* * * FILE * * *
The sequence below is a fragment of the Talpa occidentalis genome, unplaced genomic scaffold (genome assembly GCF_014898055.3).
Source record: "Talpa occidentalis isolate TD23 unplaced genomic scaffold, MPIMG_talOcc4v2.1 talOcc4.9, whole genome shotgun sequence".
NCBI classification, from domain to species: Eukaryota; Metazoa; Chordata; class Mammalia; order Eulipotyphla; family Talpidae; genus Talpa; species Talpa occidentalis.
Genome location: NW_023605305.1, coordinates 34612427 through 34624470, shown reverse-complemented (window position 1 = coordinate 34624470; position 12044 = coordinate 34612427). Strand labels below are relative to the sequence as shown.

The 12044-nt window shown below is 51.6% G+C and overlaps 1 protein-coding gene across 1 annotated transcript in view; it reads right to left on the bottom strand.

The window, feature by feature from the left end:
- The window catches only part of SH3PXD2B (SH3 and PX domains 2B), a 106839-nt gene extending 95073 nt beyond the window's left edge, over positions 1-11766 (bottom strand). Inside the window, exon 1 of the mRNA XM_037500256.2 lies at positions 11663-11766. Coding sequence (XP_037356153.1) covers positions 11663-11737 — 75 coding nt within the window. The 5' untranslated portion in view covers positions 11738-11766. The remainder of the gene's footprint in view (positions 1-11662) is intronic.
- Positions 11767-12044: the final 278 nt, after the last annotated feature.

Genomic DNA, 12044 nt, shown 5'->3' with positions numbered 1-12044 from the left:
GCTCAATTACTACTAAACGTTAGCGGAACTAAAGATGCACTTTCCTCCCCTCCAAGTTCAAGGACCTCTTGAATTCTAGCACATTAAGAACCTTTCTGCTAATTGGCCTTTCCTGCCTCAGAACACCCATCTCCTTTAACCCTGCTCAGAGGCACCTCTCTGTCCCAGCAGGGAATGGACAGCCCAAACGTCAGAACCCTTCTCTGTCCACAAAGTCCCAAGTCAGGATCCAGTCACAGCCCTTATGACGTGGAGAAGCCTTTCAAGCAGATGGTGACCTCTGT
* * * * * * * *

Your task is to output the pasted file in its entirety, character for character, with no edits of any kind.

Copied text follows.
The sequence below is a fragment of the Talpa occidentalis genome, unplaced genomic scaffold (genome assembly GCF_014898055.3).
Source record: "Talpa occidentalis isolate TD23 unplaced genomic scaffold, MPIMG_talOcc4v2.1 talOcc4.9, whole genome shotgun sequence".
NCBI classification, from domain to species: Eukaryota; Metazoa; Chordata; class Mammalia; order Eulipotyphla; family Talpidae; genus Talpa; species Talpa occidentalis.
Genome location: NW_023605305.1, coordinates 34612427 through 34624470, shown reverse-complemented (window position 1 = coordinate 34624470; position 12044 = coordinate 34612427). Strand labels below are relative to the sequence as shown.

The 12044-nt window shown below is 51.6% G+C and overlaps 1 protein-coding gene across 1 annotated transcript in view; it reads right to left on the bottom strand.

The window, feature by feature from the left end:
- The window catches only part of SH3PXD2B (SH3 and PX domains 2B), a 106839-nt gene extending 95073 nt beyond the window's left edge, over positions 1-11766 (bottom strand). Inside the window, exon 1 of the mRNA XM_037500256.2 lies at positions 11663-11766. Coding sequence (XP_037356153.1) covers positions 11663-11737 — 75 coding nt within the window. The 5' untranslated portion in view covers positions 11738-11766. The remainder of the gene's footprint in view (positions 1-11662) is intronic.
- Positions 11767-12044: the final 278 nt, after the last annotated feature.

Genomic DNA, 12044 nt, shown 5'->3' with positions numbered 1-12044 from the left:
GCTCAATTACTACTAAACGTTAGCGGAACTAAAGATGCACTTTCCTCCCCTCCAAGTTCAAGGACCTCTTGAATTCTAGCACATTAAGAACCTTTCTGCTAATTGGCCTTTCCTGCCTCAGAACACCCATCTCCTTTAACCCTGCTCAGAGGCACCTCTCTGTCCCAGCAGGGAATGGACAGCCCAAACGTCAGAACCCTTCTCTGTCCACAAAGTCCCAAGTCAGGATCCAGTCACAGCCCTTATGACGTGGAGAAGCCTTTCAAGCAGATGGTGACCTCTGT